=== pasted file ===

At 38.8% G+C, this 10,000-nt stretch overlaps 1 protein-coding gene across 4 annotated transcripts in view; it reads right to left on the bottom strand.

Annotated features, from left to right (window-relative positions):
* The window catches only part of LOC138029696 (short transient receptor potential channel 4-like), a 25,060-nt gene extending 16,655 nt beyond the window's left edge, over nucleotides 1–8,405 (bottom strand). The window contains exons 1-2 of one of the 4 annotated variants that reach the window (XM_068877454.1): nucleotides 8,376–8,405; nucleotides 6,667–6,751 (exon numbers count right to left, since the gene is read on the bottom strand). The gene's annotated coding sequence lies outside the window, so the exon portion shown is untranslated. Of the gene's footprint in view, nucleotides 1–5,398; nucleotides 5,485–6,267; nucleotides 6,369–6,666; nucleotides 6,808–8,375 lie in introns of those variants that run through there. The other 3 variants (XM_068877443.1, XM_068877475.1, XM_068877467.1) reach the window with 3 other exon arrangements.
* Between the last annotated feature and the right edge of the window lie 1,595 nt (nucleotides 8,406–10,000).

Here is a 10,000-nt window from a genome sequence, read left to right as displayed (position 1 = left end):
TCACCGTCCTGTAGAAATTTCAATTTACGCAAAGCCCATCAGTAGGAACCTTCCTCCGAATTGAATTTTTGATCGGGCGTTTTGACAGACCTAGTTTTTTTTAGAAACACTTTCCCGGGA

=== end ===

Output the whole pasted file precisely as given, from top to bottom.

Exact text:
At 38.8% G+C, this 10,000-nt stretch overlaps 1 protein-coding gene across 4 annotated transcripts in view; it reads right to left on the bottom strand.

Annotated features, from left to right (window-relative positions):
* The window catches only part of LOC138029696 (short transient receptor potential channel 4-like), a 25,060-nt gene extending 16,655 nt beyond the window's left edge, over nucleotides 1–8,405 (bottom strand). The window contains exons 1-2 of one of the 4 annotated variants that reach the window (XM_068877454.1): nucleotides 8,376–8,405; nucleotides 6,667–6,751 (exon numbers count right to left, since the gene is read on the bottom strand). The gene's annotated coding sequence lies outside the window, so the exon portion shown is untranslated. Of the gene's footprint in view, nucleotides 1–5,398; nucleotides 5,485–6,267; nucleotides 6,369–6,666; nucleotides 6,808–8,375 lie in introns of those variants that run through there. The other 3 variants (XM_068877443.1, XM_068877475.1, XM_068877467.1) reach the window with 3 other exon arrangements.
* Between the last annotated feature and the right edge of the window lie 1,595 nt (nucleotides 8,406–10,000).

Here is a 10,000-nt window from a genome sequence, read left to right as displayed (position 1 = left end):
TCACCGTCCTGTAGAAATTTCAATTTACGCAAAGCCCATCAGTAGGAACCTTCCTCCGAATTGAATTTTTGATCGGGCGTTTTGACAGACCTAGTTTTTTTTAGAAACACTTTCCCGGGA